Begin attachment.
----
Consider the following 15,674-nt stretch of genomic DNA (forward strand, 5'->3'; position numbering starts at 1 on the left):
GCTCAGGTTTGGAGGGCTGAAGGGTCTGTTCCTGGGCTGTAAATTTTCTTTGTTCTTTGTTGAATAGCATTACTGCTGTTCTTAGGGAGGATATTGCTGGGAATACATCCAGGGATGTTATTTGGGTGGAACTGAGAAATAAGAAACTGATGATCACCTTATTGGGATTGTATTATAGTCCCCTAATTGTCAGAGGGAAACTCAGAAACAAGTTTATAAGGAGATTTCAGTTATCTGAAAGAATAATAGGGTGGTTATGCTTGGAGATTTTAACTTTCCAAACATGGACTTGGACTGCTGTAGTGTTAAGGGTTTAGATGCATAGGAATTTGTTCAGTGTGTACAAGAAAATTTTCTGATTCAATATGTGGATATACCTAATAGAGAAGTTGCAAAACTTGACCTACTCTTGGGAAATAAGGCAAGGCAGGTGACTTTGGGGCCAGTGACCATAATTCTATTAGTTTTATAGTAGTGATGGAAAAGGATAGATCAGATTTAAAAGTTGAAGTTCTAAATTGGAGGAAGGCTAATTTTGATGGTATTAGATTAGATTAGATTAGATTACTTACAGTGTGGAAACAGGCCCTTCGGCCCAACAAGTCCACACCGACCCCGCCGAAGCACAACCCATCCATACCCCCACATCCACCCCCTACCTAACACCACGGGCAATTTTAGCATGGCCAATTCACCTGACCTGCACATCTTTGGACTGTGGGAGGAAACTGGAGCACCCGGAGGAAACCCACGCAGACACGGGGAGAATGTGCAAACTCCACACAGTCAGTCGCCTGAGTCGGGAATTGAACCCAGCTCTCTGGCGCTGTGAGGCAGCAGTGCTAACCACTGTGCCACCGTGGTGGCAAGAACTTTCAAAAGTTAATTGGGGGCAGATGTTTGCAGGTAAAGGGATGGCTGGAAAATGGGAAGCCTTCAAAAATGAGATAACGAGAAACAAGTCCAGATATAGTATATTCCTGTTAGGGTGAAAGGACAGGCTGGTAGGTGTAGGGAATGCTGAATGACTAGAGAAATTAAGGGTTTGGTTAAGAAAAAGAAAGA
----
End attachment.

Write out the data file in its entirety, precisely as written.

Consider the following 15,674-nt stretch of genomic DNA (forward strand, 5'->3'; position numbering starts at 1 on the left):
GCTCAGGTTTGGAGGGCTGAAGGGTCTGTTCCTGGGCTGTAAATTTTCTTTGTTCTTTGTTGAATAGCATTACTGCTGTTCTTAGGGAGGATATTGCTGGGAATACATCCAGGGATGTTATTTGGGTGGAACTGAGAAATAAGAAACTGATGATCACCTTATTGGGATTGTATTATAGTCCCCTAATTGTCAGAGGGAAACTCAGAAACAAGTTTATAAGGAGATTTCAGTTATCTGAAAGAATAATAGGGTGGTTATGCTTGGAGATTTTAACTTTCCAAACATGGACTTGGACTGCTGTAGTGTTAAGGGTTTAGATGCATAGGAATTTGTTCAGTGTGTACAAGAAAATTTTCTGATTCAATATGTGGATATACCTAATAGAGAAGTTGCAAAACTTGACCTACTCTTGGGAAATAAGGCAAGGCAGGTGACTTTGGGGCCAGTGACCATAATTCTATTAGTTTTATAGTAGTGATGGAAAAGGATAGATCAGATTTAAAAGTTGAAGTTCTAAATTGGAGGAAGGCTAATTTTGATGGTATTAGATTAGATTAGATTAGATTACTTACAGTGTGGAAACAGGCCCTTCGGCCCAACAAGTCCACACCGACCCCGCCGAAGCACAACCCATCCATACCCCCACATCCACCCCCTACCTAACACCACGGGCAATTTTAGCATGGCCAATTCACCTGACCTGCACATCTTTGGACTGTGGGAGGAAACTGGAGCACCCGGAGGAAACCCACGCAGACACGGGGAGAATGTGCAAACTCCACACAGTCAGTCGCCTGAGTCGGGAATTGAACCCAGCTCTCTGGCGCTGTGAGGCAGCAGTGCTAACCACTGTGCCACCGTGGTGGCAAGAACTTTCAAAAGTTAATTGGGGGCAGATGTTTGCAGGTAAAGGGATGGCTGGAAAATGGGAAGCCTTCAAAAATGAGATAACGAGAAACAAGTCCAGATATAGTATATTCCTGTTAGGGTGAAAGGACAGGCTGGTAGGTGTAGGGAATGCTGAATGACTAGAGAAATTAAGGGTTTGGTTAAGAAAAAGAAAGA